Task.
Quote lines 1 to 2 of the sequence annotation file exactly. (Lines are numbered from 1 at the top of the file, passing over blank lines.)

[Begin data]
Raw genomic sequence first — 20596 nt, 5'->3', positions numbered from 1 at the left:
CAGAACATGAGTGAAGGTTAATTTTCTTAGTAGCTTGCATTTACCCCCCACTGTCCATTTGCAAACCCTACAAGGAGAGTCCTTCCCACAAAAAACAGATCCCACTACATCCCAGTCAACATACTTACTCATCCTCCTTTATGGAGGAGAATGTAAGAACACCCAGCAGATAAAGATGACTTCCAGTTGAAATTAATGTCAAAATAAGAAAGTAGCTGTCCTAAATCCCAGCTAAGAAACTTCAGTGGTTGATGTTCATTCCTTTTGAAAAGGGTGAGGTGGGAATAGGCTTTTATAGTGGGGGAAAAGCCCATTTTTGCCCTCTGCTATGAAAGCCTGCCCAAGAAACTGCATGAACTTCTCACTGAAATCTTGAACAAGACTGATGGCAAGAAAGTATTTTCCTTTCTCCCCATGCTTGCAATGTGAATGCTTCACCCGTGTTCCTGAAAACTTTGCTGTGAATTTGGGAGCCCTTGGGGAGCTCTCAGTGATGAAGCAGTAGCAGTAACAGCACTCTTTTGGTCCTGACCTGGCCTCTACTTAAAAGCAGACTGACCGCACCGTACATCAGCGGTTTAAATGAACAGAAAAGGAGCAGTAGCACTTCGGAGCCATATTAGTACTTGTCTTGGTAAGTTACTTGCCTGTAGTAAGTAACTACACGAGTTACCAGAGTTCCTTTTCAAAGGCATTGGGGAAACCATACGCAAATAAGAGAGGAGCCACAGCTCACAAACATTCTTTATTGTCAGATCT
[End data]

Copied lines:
Raw genomic sequence first — 20596 nt, 5'->3', positions numbered from 1 at the left:
CAGAACATGAGTGAAGGTTAATTTTCTTAGTAGCTTGCATTTACCCCCCACTGTCCATTTGCAAACCCTACAAGGAGAGTCCTTCCCACAAAAAACAGATCCCACTACATCCCAGTCAACATACTTACTCATCCTCCTTTATGGAGGAGAATGTAAGAACACCCAGCAGATAAAGATGACTTCCAGTTGAAATTAATGTCAAAATAAGAAAGTAGCTGTCCTAAATCCCAGCTAAGAAACTTCAGTGGTTGATGTTCATTCCTTTTGAAAAGGGTGAGGTGGGAATAGGCTTTTATAGTGGGGGAAAAGCCCATTTTTGCCCTCTGCTATGAAAGCCTGCCCAAGAAACTGCATGAACTTCTCACTGAAATCTTGAACAAGACTGATGGCAAGAAAGTATTTTCCTTTCTCCCCATGCTTGCAATGTGAATGCTTCACCCGTGTTCCTGAAAACTTTGCTGTGAATTTGGGAGCCCTTGGGGAGCTCTCAGTGATGAAGCAGTAGCAGTAACAGCACTCTTTTGGTCCTGACCTGGCCTCTACTTAAAAGCAGACTGACCGCACCGTACATCAGCGGTTTAAATGAACAGAAAAGGAGCAGTAGCACTTCGGAGCCATATTAGTACTTGTCTTGGTAAGTTACTTGCCTGTAGTAAGTAACTACACGAGTTACCAGAGTTCCTTTTCAAAGGCATTGGGGAAACCATACGCAAATAAGAGAGGAGCCACAGCTCACAAACATTCTTTATTGTCAGATCT